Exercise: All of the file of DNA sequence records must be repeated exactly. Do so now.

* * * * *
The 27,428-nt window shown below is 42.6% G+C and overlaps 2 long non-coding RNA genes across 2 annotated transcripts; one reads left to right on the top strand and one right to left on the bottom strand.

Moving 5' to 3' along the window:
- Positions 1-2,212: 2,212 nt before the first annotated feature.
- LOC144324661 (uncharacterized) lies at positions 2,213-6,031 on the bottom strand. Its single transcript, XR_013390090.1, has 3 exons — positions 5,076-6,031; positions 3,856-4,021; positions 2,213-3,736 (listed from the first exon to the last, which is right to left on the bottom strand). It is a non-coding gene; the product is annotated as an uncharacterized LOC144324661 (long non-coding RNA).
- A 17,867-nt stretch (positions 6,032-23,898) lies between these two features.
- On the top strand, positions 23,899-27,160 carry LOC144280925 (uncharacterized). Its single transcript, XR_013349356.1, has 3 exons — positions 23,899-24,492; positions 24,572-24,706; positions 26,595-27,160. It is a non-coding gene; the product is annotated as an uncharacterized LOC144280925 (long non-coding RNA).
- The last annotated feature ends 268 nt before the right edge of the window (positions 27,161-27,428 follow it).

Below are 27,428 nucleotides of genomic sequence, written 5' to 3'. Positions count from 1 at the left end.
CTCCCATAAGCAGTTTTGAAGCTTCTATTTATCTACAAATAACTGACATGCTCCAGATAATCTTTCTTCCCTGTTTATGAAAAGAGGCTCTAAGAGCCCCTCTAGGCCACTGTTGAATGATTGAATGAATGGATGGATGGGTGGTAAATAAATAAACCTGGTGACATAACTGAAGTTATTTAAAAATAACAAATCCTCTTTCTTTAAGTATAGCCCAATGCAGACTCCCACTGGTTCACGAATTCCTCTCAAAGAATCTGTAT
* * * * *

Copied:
The 27,428-nt window shown below is 42.6% G+C and overlaps 2 long non-coding RNA genes across 2 annotated transcripts; one reads left to right on the top strand and one right to left on the bottom strand.

Moving 5' to 3' along the window:
- Positions 1-2,212: 2,212 nt before the first annotated feature.
- LOC144324661 (uncharacterized) lies at positions 2,213-6,031 on the bottom strand. Its single transcript, XR_013390090.1, has 3 exons — positions 5,076-6,031; positions 3,856-4,021; positions 2,213-3,736 (listed from the first exon to the last, which is right to left on the bottom strand). It is a non-coding gene; the product is annotated as an uncharacterized LOC144324661 (long non-coding RNA).
- A 17,867-nt stretch (positions 6,032-23,898) lies between these two features.
- On the top strand, positions 23,899-27,160 carry LOC144280925 (uncharacterized). Its single transcript, XR_013349356.1, has 3 exons — positions 23,899-24,492; positions 24,572-24,706; positions 26,595-27,160. It is a non-coding gene; the product is annotated as an uncharacterized LOC144280925 (long non-coding RNA).
- The last annotated feature ends 268 nt before the right edge of the window (positions 27,161-27,428 follow it).

Below are 27,428 nucleotides of genomic sequence, written 5' to 3'. Positions count from 1 at the left end.
CTCCCATAAGCAGTTTTGAAGCTTCTATTTATCTACAAATAACTGACATGCTCCAGATAATCTTTCTTCCCTGTTTATGAAAAGAGGCTCTAAGAGCCCCTCTAGGCCACTGTTGAATGATTGAATGAATGGATGGATGGGTGGTAAATAAATAAACCTGGTGACATAACTGAAGTTATTTAAAAATAACAAATCCTCTTTCTTTAAGTATAGCCCAATGCAGACTCCCACTGGTTCACGAATTCCTCTCAAAGAATCTGTAT